I Was a Professor at the Horribly Corrupt American University of Iraq... Until the Neocons Fired Me
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Bennett’s title sums up the thesis of his textbook clearly: America is literally, simply, the last and best hope for the human species. Tough luck, China -- or Burma, or Ecuador, or any other nation on the planet -- because we R it, the alpha and omega. It’s a classic reactionary thesis: “I can’t imagine any nation ever being as great as America; therefore no nation ever will be.” Argument by lack of imagination -- a favorite among opponents of evolution, biological or historical.
My students used to leave this book on their desks between classes, so I had a chance to flip through it. I expected it to be awful, but it was even worse than I could have guessed. Bennett gives sleazy imperial apologists a bad name. If you want to see this thing done well, try Hitchens or Paul Johnston, the British neo-imperialist historian from the Thatcher era. Bennett, who can’t write worth a damn and has never done original research in his life, is the worst of that very bad lot.
One student, the son of prominent Kurdish freedom-fighters and a genuine believer in things like intellectual freedom, saw through Bennett and had the courage to complain about the book. The teacher replied, “Well, this is a conservative university and it’s my job to give you the conservative perspective.” A simpler, more honest answer would have been: “Look, kid, I got this job by sucking up to John Agresto, who happens to be a close friend of William Bennett, so my hugely-inflated salary depends on feeding you this crap.” I still remember the disgusted shrug the student gave after telling me the story. He was learning about Western standards of intellectual integrity, all right -- but not the way he was supposed to be.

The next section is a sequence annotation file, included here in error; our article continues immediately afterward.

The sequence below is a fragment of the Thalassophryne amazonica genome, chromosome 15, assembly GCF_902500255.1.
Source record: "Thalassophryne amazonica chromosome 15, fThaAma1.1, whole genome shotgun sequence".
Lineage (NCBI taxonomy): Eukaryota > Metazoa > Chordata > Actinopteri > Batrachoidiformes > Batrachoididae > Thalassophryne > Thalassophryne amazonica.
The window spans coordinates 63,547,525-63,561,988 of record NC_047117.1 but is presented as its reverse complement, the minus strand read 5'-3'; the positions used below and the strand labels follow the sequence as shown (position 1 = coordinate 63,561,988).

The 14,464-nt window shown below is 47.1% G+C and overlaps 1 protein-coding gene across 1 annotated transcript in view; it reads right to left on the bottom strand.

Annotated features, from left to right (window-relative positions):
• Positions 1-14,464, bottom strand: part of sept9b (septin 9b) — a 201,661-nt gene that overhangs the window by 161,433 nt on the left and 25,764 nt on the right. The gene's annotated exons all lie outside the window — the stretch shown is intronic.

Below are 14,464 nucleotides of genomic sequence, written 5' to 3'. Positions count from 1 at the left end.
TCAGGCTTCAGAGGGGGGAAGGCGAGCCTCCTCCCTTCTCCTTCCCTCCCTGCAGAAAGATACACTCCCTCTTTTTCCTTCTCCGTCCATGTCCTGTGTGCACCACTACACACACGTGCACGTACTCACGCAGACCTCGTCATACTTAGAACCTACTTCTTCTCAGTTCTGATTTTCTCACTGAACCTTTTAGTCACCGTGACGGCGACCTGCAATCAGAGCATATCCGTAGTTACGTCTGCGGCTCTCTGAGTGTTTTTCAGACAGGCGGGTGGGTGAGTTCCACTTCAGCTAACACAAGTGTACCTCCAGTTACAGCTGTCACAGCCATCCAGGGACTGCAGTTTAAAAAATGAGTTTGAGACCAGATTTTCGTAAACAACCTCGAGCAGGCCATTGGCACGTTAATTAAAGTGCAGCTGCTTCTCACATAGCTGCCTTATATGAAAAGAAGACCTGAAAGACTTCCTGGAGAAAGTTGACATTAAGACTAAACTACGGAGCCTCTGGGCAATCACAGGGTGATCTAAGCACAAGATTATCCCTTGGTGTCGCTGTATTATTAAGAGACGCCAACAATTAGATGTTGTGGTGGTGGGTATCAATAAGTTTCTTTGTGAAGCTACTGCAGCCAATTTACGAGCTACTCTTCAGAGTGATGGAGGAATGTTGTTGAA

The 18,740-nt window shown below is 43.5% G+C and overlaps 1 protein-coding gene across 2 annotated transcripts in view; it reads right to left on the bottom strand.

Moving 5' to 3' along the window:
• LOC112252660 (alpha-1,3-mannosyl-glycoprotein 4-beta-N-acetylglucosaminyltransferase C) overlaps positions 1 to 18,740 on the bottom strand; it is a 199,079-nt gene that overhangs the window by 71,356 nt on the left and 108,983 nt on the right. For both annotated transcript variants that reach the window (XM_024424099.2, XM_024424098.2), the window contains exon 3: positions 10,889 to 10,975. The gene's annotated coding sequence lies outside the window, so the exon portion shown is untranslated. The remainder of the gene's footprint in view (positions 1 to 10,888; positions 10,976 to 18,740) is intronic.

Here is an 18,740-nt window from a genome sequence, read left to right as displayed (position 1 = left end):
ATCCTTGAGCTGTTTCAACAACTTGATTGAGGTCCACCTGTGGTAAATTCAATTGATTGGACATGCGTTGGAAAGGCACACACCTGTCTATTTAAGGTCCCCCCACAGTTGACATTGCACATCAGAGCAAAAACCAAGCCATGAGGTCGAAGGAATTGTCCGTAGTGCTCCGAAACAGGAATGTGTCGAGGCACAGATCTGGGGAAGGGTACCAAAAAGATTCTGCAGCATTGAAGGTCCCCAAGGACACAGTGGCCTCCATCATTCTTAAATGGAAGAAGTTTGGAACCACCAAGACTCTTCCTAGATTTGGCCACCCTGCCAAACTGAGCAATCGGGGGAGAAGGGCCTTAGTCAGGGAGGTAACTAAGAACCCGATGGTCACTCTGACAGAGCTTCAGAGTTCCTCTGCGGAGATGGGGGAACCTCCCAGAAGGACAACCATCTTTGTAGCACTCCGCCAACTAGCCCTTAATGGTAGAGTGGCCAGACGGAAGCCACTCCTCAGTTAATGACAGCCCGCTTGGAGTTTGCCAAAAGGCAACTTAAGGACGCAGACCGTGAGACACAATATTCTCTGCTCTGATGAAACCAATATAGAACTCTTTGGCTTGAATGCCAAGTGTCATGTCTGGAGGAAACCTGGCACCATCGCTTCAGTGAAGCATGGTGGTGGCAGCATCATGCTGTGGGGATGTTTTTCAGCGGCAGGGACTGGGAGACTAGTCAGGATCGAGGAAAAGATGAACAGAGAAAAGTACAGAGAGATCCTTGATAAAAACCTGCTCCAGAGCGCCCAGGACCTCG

Luckily for the students in American History, they spent most of their time watching war movies rather than reading Bennett’s Sunday School tales. Since I taught in the same cabin as our American History instructor, separated from his class by a flimsy metal wall, I got to listen to a whole semester’s worth of bad WW II films. Three long months of trying to teach my students to use the simple present, rather than the present progressive, in their essays, shouting to be heard over the corny dialogue coming through the wall: “I’m hit, Sarge! Uh…go on without me!” usually followed by explosions that rocked the thin metal wall, as Sarge and friends took their revenge for the Gipper.
His one criterion was “bad language.” He wouldn’t show any movie with swearing in it (thus eliminating every decent war movie ever made). That scruple served him in place of any squeamishness about giving his teaching to the likes of William Bennett and John Wayne.
And for this, he was paid about $15,000 per month. The only reason I know he made that much is that he was a terrible braggart. We’d just been paid our first month’s salary, in cash, and as he walked with me among the cabins, he crowed, “Here I am walkin’ along with $15,000 cash in my pocket!”
He didn’t rate that sort of money because of his qualifications. As in, he didn’t got none. Not even a Ph.D. (though he claimed later to have picked one up from an online degree mill). He had no recent teaching experience, and no academic publications. Even by the lax standards of AUIS, the disparity between his rank and his qualifications became the object of speculation.
It was only through his habit of boasting that we found out the truth. As the winter break approached, he started strutting around telling everyone how he was going home to lobby Sen. Saxby Chambliss of Georgia, his home state, to send AUIS a big grant. He liked to boast while grooming himself in the stinking men’s room of the Cabins, which always stank like a chicken coop in hot weather. Standing at the urinal, he boasted to anyone trying to empty their bladders in his vicinity that his wife was one of the richest women in the state and a close friend of the Senator. He’d have no trouble getting an audience with Chambliss.